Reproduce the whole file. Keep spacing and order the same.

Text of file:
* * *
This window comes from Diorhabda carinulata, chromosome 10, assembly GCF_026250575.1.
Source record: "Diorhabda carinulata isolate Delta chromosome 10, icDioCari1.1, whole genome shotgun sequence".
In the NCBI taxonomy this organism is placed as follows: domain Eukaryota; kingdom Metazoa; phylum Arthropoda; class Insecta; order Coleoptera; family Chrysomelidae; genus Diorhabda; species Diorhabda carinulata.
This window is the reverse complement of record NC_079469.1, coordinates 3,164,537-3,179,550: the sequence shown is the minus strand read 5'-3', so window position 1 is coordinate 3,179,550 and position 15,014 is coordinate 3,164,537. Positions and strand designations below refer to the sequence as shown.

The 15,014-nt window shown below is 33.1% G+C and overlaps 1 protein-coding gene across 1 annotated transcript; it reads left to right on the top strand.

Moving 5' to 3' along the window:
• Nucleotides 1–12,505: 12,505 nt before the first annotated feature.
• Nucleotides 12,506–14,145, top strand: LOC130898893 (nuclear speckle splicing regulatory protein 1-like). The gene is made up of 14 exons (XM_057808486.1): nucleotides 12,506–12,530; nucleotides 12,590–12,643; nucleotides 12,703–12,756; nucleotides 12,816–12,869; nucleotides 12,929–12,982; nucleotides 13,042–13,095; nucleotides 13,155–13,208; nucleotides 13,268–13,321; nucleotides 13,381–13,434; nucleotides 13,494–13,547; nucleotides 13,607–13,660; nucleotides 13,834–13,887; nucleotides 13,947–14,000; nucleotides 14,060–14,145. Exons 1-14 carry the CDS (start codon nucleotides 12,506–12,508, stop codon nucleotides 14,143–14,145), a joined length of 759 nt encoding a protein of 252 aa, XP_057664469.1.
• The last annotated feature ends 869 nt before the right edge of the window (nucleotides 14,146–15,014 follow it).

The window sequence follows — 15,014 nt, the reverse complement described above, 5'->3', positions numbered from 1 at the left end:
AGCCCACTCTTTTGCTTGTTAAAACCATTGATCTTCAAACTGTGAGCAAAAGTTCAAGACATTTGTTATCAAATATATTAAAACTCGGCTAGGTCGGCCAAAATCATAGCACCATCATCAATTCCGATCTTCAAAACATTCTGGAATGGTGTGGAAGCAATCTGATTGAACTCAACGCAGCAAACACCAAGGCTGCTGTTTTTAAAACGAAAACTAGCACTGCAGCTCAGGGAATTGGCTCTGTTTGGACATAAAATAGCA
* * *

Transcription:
This window comes from Diorhabda carinulata, chromosome 10, assembly GCF_026250575.1.
Source record: "Diorhabda carinulata isolate Delta chromosome 10, icDioCari1.1, whole genome shotgun sequence".
In the NCBI taxonomy this organism is placed as follows: domain Eukaryota; kingdom Metazoa; phylum Arthropoda; class Insecta; order Coleoptera; family Chrysomelidae; genus Diorhabda; species Diorhabda carinulata.
This window is the reverse complement of record NC_079469.1, coordinates 3,164,537-3,179,550: the sequence shown is the minus strand read 5'-3', so window position 1 is coordinate 3,179,550 and position 15,014 is coordinate 3,164,537. Positions and strand designations below refer to the sequence as shown.

The 15,014-nt window shown below is 33.1% G+C and overlaps 1 protein-coding gene across 1 annotated transcript; it reads left to right on the top strand.

Moving 5' to 3' along the window:
• Nucleotides 1–12,505: 12,505 nt before the first annotated feature.
• Nucleotides 12,506–14,145, top strand: LOC130898893 (nuclear speckle splicing regulatory protein 1-like). The gene is made up of 14 exons (XM_057808486.1): nucleotides 12,506–12,530; nucleotides 12,590–12,643; nucleotides 12,703–12,756; nucleotides 12,816–12,869; nucleotides 12,929–12,982; nucleotides 13,042–13,095; nucleotides 13,155–13,208; nucleotides 13,268–13,321; nucleotides 13,381–13,434; nucleotides 13,494–13,547; nucleotides 13,607–13,660; nucleotides 13,834–13,887; nucleotides 13,947–14,000; nucleotides 14,060–14,145. Exons 1-14 carry the CDS (start codon nucleotides 12,506–12,508, stop codon nucleotides 14,143–14,145), a joined length of 759 nt encoding a protein of 252 aa, XP_057664469.1.
• The last annotated feature ends 869 nt before the right edge of the window (nucleotides 14,146–15,014 follow it).

The window sequence follows — 15,014 nt, the reverse complement described above, 5'->3', positions numbered from 1 at the left end:
AGCCCACTCTTTTGCTTGTTAAAACCATTGATCTTCAAACTGTGAGCAAAAGTTCAAGACATTTGTTATCAAATATATTAAAACTCGGCTAGGTCGGCCAAAATCATAGCACCATCATCAATTCCGATCTTCAAAACATTCTGGAATGGTGTGGAAGCAATCTGATTGAACTCAACGCAGCAAACACCAAGGCTGCTGTTTTTAAAACGAAAACTAGCACTGCAGCTCAGGGAATTGGCTCTGTTTGGACATAAAATAGCA